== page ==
It would have been impossible in decades gone by to have

imagined anything at Greenham Common beyond the gigantic
concrete runways, the nuclear bombers taking off, towering
perimeter fences and the permanently encamped protestors. But
how time has changed everything. We are now talking about a site
where the commercial development will have a strong cultural element
and there has already been a sculpture competition for creations
within that development. It is all moving very quickly indeed and the
three winners of the competition, organised jointly by the Greenham
Common Trust and the Royal Society of British Sculptors through its
management arm The Sculpture Company have been chosen.
            The three, Michael Kenny, Gudrun Nielsen and Chris Booth very
neatly define the wide range of entrants. Kenny, a Fellow of the RBS, is
a hugely experienced British sculptor, a former head of Fine Arts at
Goldsmiths College, London, who has exhibited around Britain and in
Paris, Tokyo, Milan, Buenos Aires and elsewhere. Nielsen, a Bursary
Member of the RBS, is comparative newcomer showing very exciting
promise. She trained at the Icelandic College of Art and Crafts and
came to London to continue her studies at the Chelsea College of Art
and the University of East London and she already has work in
private collections in Iceland, Denmark and England. Booth is an
International Member of the RBS, a much admired and respected
sculptor from New Zealand.
            Michael Kenny´s design is for the Enterprise Centre, an office and
light industrial development of five buildings. Made of blue/grey
Kilkenny limestone with unpolished stainless steel rods, it is 5,7 metres
high in a circular space 10,5 metres across. It will have a budget of
£20,000. “Normally Michael Kenny confines himself to calm geometric
shapes with a conventional balance.” Said Philomena Davidson Davis,
managing director of the Sculpture Company. “This time he has
introduced conflict and achieved a new dynamism and energy by cutting
into the vertical line and upsetting that conventional balance. “Gudrun
Nielsen´s design, 48 metres long and rising to 3,65 metres at its
highest, will be along the roadside at the entrance to the site, with a
proposed budget of £50,000. She calls it “Changes”. It will be made of
sheet steel, painted white, possibly with concrete from the old airport
runway as its base. “It is a very abstract, minimalist piece.” Said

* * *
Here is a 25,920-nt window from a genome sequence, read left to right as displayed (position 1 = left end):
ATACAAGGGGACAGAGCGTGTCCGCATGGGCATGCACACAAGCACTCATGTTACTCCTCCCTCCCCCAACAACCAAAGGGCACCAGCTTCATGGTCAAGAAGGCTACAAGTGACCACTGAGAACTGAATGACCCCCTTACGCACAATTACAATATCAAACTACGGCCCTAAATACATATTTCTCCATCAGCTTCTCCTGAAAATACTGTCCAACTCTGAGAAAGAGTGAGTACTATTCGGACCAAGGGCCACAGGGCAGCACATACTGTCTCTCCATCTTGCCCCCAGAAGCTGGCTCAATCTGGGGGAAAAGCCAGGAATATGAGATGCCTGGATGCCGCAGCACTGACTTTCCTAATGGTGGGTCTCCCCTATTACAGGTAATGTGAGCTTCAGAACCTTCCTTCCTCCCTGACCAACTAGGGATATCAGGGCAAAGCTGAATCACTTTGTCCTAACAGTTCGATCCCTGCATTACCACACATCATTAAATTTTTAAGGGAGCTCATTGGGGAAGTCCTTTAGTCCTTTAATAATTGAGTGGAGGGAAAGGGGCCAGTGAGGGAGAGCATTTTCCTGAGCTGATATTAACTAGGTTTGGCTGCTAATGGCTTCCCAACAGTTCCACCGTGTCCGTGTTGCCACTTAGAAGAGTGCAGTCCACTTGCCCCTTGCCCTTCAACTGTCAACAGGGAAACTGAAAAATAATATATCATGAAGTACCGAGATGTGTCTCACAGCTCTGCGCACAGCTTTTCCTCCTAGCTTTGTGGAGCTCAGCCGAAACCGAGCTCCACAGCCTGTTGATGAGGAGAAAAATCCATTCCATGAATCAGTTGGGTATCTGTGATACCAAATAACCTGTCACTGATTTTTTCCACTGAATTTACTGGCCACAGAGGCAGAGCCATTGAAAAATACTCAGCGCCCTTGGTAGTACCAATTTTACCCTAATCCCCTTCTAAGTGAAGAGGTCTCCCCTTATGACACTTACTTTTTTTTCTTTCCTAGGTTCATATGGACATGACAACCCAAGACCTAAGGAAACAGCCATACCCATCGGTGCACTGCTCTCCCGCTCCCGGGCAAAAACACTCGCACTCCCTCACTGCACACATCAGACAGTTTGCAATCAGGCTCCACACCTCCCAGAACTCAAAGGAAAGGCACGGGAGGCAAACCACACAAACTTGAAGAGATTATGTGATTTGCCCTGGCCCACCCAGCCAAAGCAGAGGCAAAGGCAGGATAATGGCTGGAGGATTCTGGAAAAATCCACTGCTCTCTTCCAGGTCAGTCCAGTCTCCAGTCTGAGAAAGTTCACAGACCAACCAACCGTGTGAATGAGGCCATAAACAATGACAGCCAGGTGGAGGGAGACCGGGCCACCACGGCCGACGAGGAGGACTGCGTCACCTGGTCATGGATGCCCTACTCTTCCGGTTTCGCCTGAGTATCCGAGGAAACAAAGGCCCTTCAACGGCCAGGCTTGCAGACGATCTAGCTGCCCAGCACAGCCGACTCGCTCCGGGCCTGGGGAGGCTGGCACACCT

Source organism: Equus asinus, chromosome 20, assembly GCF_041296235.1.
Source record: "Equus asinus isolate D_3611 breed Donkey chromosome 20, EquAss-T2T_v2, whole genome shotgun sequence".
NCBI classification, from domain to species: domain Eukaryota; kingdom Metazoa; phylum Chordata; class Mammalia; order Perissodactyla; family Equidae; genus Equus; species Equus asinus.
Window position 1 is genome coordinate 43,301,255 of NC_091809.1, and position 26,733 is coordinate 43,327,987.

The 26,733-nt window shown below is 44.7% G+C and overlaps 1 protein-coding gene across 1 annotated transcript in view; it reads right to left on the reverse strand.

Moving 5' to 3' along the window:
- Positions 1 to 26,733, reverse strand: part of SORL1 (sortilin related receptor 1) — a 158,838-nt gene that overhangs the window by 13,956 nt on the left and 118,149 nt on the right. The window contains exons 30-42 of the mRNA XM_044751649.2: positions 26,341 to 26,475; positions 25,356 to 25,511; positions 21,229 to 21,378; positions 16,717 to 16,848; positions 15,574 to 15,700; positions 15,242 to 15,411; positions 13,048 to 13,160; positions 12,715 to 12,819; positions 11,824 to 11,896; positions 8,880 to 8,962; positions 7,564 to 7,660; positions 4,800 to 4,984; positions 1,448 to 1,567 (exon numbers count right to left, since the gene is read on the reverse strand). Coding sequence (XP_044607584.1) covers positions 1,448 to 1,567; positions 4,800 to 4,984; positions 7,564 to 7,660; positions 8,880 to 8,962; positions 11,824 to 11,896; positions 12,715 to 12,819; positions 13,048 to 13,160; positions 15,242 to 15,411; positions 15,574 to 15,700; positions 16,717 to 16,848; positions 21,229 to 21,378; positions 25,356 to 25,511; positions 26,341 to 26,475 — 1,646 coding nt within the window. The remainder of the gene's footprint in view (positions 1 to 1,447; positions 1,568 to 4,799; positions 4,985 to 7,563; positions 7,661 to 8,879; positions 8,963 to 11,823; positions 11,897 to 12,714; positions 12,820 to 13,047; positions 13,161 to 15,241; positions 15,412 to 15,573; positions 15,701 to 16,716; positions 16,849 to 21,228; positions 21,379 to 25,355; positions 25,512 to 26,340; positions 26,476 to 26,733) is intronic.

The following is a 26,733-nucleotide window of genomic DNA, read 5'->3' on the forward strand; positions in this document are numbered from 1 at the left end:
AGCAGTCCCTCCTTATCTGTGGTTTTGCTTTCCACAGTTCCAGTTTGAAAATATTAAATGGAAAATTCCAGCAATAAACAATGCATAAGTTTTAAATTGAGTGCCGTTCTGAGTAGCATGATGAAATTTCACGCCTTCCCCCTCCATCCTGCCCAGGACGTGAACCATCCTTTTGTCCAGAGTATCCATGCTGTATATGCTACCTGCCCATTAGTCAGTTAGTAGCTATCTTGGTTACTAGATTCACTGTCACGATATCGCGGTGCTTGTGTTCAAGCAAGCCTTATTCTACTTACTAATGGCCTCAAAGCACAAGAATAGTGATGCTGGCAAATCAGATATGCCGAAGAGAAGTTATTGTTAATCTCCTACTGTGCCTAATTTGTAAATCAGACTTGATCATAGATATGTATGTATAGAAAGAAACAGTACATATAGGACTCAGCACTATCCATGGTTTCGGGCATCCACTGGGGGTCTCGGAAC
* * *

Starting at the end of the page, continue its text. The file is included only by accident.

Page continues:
Philomena. “The individual pieces give it a feel of growth and
            The New Zealander Chris Booth designed something which was
the best idea for a public sculpture anywhere on the site and within the
plans for land use on the site. As yet it is unbudgeted but he receives
£1,500 as do Kenny and Nielsen. He has called his work “Oak Stone”,
inspired by a grand oak tree and he chose the site because it is a
commanding place within a semi wilderness and wonderful indigenous
trees. “Oak Stone” would consists of fourteen slabs of crystaline
sandstone and up to twenty three glaciated granite boulders.
            “We looked through a hundred and fifty submissions, “said Brian
Falconbridge, one of the judges and Head of Visual Arts at Goldsmiths
College. “It was inevitable that many of the sculptors would be strongly
influenced by the recent history of Greenham Common and yet there
was a lack of subtlety in some of those that had obvious references to
bombs and missiles and such things. There was also he usual difficulty
with competitions of trying to assess chalk and cheese, but in the end
we were all in complete agreement about the three winners.
            It was a “blind” judging process and the members of the panel
were Sir Peter Michael (chairman), Philomena Davidson Davis, Brian
Falconbridge, Madeleine Ponsonby (Director, Roche Court Sculpture
Park, Wiltshire), Simon Tait (arts journalist) Hugh Pearman
(architecture and design critic, Sunday Times), Chris Austin (Chairman,
Greenham Commoners Association). JP.